TWFirst From Vatican City, joined Apr 2000, 6346 posts, RR: 51
Reply 2, posted (12 years 12 months 10 hours ago) and read 3455 times:
TWA first introduced "Ambassador Class" back in the '60's I believe... as I recall it was the first business class of its kind. I think TWA's first class was called "Royal Ambassador" service... but I could be mistaken.
LMML 14/32 From Malta, joined Jan 2001, 2565 posts, RR: 6
Reply 7, posted (12 years 12 months 2 hours ago) and read 3345 times:
Technically, it was the other way round. The early clippers had first class service on board, making flying only accessible to the elite few. Then the sixties and seventies saw the package holiday revolution that enabled the middle and lower classes to travel for pleasure. Now we have the no frills revolution that assimilates flying to a bus trip.
Al From Australia, joined Jun 1999, 593 posts, RR: 2
Reply 8, posted (12 years 12 months ago) and read 3317 times:
Both afficiondos and the 2 carriers concerned, QF and PA, couldn't agree on who was first. The more accepted argument is it was Qantas that started it, however they were merely offering normal economy seating but slightly better service and a dedicated area at the front of Y for "full fares" with middle and centre seats the absolute last to be allocated to anyone. QF were certainly the first to create a *class* between First and Economy that became known as Business, but it's generally accepted that PanAm had the first true business *cabin*, hotly followed by QF. (Think that's right - it may be the other way around, but one had the class first and the other had the cabin config & service first). Most will agree however that it was Qantas who was first and PanAm's claims were on a technicality. Guess as that particular PA is no longer around, the way to call it is QF is the longest serving airline with J class as we know it. Solves all arguments !!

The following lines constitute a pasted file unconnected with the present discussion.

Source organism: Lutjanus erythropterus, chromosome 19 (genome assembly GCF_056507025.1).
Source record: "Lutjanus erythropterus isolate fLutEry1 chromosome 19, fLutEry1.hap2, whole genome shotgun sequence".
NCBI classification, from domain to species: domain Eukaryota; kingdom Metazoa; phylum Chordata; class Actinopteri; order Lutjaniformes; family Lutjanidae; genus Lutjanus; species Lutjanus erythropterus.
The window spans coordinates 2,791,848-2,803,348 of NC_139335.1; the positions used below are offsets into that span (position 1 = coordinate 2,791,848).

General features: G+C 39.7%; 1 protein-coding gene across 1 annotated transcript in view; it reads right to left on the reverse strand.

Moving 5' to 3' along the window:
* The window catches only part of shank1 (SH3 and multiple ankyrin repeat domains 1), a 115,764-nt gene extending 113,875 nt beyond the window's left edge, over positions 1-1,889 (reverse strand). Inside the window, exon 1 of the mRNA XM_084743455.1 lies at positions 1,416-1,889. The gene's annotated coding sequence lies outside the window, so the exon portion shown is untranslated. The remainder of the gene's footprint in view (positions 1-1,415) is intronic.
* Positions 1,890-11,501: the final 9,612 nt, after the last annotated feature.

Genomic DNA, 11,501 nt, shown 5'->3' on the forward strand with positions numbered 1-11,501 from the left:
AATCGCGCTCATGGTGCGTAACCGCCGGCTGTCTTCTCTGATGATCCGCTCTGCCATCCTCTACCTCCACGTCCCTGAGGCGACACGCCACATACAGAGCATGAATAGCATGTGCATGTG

Britair From United Kingdom, joined Aug 1999, 933 posts, RR: 15
Reply 11, posted (12 years 12 months ago) and read 3296 times:
"The final 707 flight operated from Auckland to Sydney on 25 March 1979 under the command of Captain Phil Oakley. With the sale of this last Boeing 707, Qantas boasted the world's only all-747 fleet, with 17 of the aircraft. In the same year Qantas launched the world's first Business Class."
UALbrat From United States of America, joined May 2006, 2 posts, RR: 0
Reply 13, posted (12 years 11 months 4 weeks 1 day 22 hours ago) and read 3261 times:
UA offered "red white and blue" 3-class service on transcons in the late 60s; there was a short mention of this in the June (perhaps May) issue of Airways. It didn't last more than a couple of years but I think it may have been the first. "White" was equivalent to today's business class.
Leo From China, joined May 2006, 0 posts, RR: 0
Reply 14, posted (12 years 11 months 4 weeks 23 hours ago) and read 3182 times:
OK, so I got out the history books to settle the arguments:
(1) KLM introduced FFF service 'Full Fare Facilities' in 1975 on selected long-haul routes. From October 1975 to March 1979 the FFF passengers were seated among the other Y class passengers and given coupons for free drinks as an extra service. Other Y class pax continued to pay for drinks.
In March 1979 KLM introduced a separate cabin for FFF passengers introducing the term Business Class, but still used Y-class seating. These seats sold as 'Y' but had extra service. All passengers travelling on discounts were downgraded to a new M class.
So in reality KLM introduced a new discount Tourist Class, while naming full fare Y service Business Class. This service has grown into today's C class.
(2) Qantas did it differently. QF introduced J class as a separate cabin. QF charged an additional fee on top of Full Fare Y. So traditional full fare Y passengers on QF remained in economy - hard luck.
This explains why some airlines still offer 'J' class today (following Qantas) while others operate 'C' class (following KLM). J class has always been more expensive than C class.
So both airlines initiated Business Class, but in different ways.